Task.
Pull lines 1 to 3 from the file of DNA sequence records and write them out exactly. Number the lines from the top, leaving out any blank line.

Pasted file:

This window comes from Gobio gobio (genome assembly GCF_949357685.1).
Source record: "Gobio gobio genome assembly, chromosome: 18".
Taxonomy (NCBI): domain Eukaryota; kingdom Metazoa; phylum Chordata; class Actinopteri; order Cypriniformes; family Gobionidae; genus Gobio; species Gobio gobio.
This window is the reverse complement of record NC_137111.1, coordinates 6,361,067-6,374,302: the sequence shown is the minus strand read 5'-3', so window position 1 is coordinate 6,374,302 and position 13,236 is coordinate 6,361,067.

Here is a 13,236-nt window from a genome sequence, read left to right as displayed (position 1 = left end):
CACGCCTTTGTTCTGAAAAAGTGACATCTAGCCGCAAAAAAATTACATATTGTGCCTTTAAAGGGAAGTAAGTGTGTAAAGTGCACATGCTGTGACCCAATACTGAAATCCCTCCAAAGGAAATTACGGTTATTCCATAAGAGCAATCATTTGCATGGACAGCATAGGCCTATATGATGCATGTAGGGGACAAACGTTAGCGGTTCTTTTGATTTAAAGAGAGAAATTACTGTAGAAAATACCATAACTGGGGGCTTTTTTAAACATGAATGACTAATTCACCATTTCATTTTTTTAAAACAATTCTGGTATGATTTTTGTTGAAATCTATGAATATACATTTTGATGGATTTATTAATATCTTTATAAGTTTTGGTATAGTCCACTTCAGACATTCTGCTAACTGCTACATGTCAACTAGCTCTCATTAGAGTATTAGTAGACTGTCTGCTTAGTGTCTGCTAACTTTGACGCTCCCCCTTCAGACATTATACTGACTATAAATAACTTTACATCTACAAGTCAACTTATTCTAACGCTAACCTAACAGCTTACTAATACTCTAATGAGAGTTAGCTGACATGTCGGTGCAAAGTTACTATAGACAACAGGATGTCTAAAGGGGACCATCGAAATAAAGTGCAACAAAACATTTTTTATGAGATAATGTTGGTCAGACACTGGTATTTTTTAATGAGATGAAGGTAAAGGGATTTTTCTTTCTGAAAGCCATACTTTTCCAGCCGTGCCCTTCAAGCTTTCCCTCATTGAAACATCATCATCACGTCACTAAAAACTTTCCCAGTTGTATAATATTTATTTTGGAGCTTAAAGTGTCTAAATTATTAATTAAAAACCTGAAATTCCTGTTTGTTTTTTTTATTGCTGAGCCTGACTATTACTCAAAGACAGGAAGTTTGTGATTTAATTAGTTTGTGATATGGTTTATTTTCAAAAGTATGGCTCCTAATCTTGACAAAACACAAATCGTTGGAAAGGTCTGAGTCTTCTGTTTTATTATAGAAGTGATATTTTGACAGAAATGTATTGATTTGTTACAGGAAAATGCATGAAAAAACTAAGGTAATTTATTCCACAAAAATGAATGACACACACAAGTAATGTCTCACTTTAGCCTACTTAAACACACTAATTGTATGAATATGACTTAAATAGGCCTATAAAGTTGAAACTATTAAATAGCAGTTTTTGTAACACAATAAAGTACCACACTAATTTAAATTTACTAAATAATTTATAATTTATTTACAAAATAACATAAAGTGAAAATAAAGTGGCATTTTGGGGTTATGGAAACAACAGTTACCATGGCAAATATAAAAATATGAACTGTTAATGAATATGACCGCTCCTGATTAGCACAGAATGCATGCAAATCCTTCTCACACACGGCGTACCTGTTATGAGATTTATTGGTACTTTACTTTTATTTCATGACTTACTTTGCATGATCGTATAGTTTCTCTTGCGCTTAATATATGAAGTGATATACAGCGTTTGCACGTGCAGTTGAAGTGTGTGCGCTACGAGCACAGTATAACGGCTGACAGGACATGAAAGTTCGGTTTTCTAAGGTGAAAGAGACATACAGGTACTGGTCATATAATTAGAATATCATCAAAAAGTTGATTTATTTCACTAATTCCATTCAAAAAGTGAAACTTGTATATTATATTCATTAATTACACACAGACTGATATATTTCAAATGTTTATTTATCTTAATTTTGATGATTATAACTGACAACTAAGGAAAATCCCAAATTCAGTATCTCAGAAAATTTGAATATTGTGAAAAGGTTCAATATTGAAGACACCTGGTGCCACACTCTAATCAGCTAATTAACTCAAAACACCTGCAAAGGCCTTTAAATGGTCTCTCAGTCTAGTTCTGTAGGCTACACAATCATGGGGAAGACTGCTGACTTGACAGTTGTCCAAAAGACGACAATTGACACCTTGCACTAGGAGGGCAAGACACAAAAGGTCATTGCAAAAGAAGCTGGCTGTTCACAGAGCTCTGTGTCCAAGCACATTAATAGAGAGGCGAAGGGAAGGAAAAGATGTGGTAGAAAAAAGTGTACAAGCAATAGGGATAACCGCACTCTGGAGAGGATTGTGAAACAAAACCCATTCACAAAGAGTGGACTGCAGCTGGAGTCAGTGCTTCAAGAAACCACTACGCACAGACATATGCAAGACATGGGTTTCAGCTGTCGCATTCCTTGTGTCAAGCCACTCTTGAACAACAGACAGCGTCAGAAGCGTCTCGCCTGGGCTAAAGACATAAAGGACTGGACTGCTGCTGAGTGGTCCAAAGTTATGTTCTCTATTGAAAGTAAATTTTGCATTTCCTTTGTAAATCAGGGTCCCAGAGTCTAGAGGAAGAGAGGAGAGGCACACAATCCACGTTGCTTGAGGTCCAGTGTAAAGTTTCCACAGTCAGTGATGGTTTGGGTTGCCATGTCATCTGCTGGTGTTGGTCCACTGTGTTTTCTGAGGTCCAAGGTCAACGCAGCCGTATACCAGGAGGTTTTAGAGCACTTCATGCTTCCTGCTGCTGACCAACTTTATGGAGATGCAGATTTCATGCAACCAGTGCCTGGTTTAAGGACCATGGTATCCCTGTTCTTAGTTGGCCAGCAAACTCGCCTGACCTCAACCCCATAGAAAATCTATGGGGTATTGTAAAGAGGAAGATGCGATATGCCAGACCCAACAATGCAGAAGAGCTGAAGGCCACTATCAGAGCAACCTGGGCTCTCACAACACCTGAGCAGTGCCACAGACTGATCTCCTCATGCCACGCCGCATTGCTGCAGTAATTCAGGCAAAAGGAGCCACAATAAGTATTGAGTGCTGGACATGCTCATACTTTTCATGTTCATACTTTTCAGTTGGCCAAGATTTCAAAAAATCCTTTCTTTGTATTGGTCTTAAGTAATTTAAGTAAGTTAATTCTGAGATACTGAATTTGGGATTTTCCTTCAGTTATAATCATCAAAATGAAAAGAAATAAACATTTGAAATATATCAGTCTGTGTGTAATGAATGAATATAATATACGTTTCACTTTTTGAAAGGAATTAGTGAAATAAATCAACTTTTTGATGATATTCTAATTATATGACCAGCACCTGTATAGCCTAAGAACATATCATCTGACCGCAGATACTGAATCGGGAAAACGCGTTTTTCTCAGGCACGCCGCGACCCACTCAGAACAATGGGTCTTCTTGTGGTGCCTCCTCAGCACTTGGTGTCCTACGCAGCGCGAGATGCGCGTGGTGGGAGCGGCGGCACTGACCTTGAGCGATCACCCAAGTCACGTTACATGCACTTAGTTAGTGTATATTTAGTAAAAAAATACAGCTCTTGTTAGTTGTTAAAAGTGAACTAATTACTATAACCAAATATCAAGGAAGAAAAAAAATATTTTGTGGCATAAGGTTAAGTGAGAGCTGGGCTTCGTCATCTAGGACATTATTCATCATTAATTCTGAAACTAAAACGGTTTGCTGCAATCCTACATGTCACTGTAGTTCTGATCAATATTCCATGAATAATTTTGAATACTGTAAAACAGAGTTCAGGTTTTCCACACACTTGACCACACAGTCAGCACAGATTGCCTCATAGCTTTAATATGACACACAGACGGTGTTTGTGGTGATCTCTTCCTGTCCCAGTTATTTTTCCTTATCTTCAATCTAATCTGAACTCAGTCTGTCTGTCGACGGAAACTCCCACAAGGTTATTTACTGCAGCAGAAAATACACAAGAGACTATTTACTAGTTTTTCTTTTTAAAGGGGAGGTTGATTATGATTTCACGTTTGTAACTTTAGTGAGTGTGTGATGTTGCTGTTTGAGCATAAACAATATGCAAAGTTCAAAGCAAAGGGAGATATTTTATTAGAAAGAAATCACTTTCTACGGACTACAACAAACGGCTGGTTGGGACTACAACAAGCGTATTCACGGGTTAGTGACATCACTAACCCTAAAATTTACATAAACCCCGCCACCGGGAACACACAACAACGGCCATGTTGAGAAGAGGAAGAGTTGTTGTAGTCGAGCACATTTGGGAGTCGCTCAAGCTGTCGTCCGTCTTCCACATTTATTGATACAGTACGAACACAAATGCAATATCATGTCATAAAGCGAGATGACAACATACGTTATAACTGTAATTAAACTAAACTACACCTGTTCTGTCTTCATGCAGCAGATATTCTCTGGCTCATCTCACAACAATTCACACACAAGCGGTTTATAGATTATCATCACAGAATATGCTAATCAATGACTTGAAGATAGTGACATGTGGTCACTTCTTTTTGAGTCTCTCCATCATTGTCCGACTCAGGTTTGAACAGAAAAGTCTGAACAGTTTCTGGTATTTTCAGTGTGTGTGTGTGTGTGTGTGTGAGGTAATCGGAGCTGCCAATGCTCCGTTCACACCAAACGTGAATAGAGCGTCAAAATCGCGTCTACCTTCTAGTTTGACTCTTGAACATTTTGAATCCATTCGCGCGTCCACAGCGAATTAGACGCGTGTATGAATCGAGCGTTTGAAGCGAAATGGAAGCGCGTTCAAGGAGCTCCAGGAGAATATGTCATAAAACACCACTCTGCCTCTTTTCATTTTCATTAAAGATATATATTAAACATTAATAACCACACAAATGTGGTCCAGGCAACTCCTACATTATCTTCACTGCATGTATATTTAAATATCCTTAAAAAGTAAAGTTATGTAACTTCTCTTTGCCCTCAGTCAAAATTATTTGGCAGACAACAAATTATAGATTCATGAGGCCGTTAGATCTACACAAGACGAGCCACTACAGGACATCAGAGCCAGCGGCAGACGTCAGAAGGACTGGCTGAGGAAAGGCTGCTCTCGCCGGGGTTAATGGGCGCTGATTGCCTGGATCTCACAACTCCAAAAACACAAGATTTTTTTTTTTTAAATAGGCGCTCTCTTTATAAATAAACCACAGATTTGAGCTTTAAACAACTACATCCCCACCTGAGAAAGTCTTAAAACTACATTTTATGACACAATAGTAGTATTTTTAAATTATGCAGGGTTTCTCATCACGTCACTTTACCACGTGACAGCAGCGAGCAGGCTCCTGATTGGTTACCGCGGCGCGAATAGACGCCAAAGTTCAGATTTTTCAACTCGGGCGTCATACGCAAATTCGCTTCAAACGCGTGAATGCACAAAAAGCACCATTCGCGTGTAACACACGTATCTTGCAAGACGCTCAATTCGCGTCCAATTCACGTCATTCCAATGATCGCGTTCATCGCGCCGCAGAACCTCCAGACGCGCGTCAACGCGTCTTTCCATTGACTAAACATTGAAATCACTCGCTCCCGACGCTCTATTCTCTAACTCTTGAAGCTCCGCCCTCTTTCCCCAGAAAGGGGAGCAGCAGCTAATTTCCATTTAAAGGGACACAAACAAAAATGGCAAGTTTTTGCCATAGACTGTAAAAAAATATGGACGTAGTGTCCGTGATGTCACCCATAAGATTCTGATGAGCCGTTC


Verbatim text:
This window comes from Gobio gobio (genome assembly GCF_949357685.1).
Source record: "Gobio gobio genome assembly, chromosome: 18".
Taxonomy (NCBI): domain Eukaryota; kingdom Metazoa; phylum Chordata; class Actinopteri; order Cypriniformes; family Gobionidae; genus Gobio; species Gobio gobio.